In October 2002, when Shyam Saran, then India’s ambassador to Indonesia, was appointed envoy to Nepal, then National Security Adviser Brajesh Mishra told him that his mandate was to bring the monarchy and political parties together to “neutralise the Maoists”. The worry in South Block was a possible “Red Corridor” into India.
This was a little more than a year after the infamous 2001 Narayanhiti Palace massacre in Kathmandu, which left 10 members of the royal family dead and Nepal’s monarchical polity in chaos. Saran was India’s ambassador in Kathmandu for just 22 months before he became foreign secretary, but India’s priorities changed.
“What began as a valiant and mostly frustrating attempt to promote accord between the mainstream political parties and King Gyanendra ended with us switching to a strategy of bringing the political parties together with the Maoists to neutralise an autocratic monarchy instead,” Saran wrote in his magisterial 2017 book How India Sees the World: Kautilya to the 21st Century.
When the facts on the ground change, countries and leaders have to change their priorities as well. So, as India now watches with a sense of disquiet that Nepal’s elections, held between November and December, have been won by the “Left Alliance” led by New Delhi’s friend-turned-foe K P Sharma Oli, it must reinvent its strategy — just like Saran did more than a decade ago, to accommodate the Maoists.
Oli, during his last visit to India in February 2016 (the only one as the Prime Minister of Nepal) had sought to repair the damage caused in the relationship. During that trip, he described the acrimony between India and Nepal since September 2015 as “misunderstandings”, and said that the “main mission” behind his visit to India was to “clear the misunderstanding” and take ties to the same level as in 2014, when Prime Minister Narendra Modi had visited Nepal. That “misunderstanding” was not an ordinary one.
Nepal was faced with a massive economic and humanitarian crisis from September to December, 2015. The reason was the infamous blockade at a crucial crossing on the border with India, which stopped fuel and food supplies to landlocked Nepal. The impact scarred the Nepalese. While Kathmandu blamed India for the blockade, New Delhi sat by quietly, making no efforts to ameliorate the situation, instead citing the law and order situation in border areas which didn’t guarantee safe passage of trucks laden with fuel and essential supplies.
This blockade brought back memories of another blockade that had occurred in 1989 during Rajiv Gandhi’s term, when a similar negative leverage was used after Nepal’s King Birendra imported anti-aircraft missiles from China. The blockade then had lasted for a year, from March 1989 until April 1990.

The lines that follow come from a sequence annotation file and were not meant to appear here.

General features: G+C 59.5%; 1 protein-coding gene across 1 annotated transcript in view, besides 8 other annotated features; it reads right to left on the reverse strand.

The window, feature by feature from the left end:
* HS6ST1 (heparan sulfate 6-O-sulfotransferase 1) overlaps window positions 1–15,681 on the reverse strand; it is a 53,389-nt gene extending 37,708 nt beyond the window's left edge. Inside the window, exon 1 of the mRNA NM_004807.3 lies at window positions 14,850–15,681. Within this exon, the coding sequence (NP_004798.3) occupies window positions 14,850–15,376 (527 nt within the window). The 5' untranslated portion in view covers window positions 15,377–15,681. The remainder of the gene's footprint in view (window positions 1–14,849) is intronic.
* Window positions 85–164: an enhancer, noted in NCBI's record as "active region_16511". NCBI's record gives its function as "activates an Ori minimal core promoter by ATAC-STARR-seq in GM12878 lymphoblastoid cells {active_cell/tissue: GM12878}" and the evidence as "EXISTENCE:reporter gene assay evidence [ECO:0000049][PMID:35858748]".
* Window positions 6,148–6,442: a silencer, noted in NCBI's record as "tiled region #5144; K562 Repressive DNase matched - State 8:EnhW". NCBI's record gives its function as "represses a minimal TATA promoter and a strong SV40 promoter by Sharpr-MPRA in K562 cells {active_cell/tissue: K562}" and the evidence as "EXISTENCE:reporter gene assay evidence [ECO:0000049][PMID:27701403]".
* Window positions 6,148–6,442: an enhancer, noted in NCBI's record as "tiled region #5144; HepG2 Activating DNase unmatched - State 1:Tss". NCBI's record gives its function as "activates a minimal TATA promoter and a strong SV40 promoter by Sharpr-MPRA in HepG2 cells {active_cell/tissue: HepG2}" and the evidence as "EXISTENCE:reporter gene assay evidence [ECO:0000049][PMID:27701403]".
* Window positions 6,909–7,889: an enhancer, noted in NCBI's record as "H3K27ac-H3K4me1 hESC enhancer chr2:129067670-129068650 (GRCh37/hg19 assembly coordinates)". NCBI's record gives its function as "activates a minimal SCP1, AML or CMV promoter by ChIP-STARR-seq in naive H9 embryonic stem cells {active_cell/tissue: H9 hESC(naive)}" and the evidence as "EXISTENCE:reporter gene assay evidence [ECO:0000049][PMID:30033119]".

Later, New Delhi’s hurried intervention in Nepal’s constitutional process, by its support to Sushil Koirala against Oli in 2015, and by encouraging Pushpa Kamal Dahal ‘Prachanda’ to defect and align with the Nepali Congress in 2016, led to Oli’s rise. In the last two years, Kathmandu’s political class, led by Oli and others, used the blockade to rouse anti-India sentiments, playing the China card during political campaigning. With the Left Alliance in power, there will almost certainly be a more pronounced tilt towards Beijing. Both Oli and Prachanda have indicated this in their public statements.
The Chinese, on their part, have been building a number of highways from the Tibetan side into Nepal. The Tibet railway has now been extended from Lhasa to Shigatse, and could make its way to Kathmandu. While India’s plans are moving at a glacial pace, Kathmandu’s new regime may be tempted to play along to become a part of the Chinese One Belt One Road (OBOR) project. It will be important for India to caution its interlocutors in Nepal to not walk into the debt traps that Sri Lanka, Maldives and even Pakistan have entered while dealing with Beijing.
While China will be the elephant in the room, New Delhi will have to stop playing political favourites in Kathmandu and engage with the widest possible political spectrum. Above all, it must repair the trust deficit with Nepal and its leadership. Saran writes of an apt solution, “The tendency in India is to regard Nepal’s dependence on India for transit as leverage against it.
But any exercise of this leverage only ends up intensifying anti-Indian sentiments… It reinforces the sense of siege that Nepalis feel — ‘India-locked’, as they call it… a better approach would be to offer Nepal “national treatment” on the Indian transport network, allowing them the use of our roads and ports on the same terms as for Indian citizens and companies. The effort should be to convince Nepal that they are “India-open”, not “India-locked”.” It’s time for Delhi to make Nepal feel “India-open”.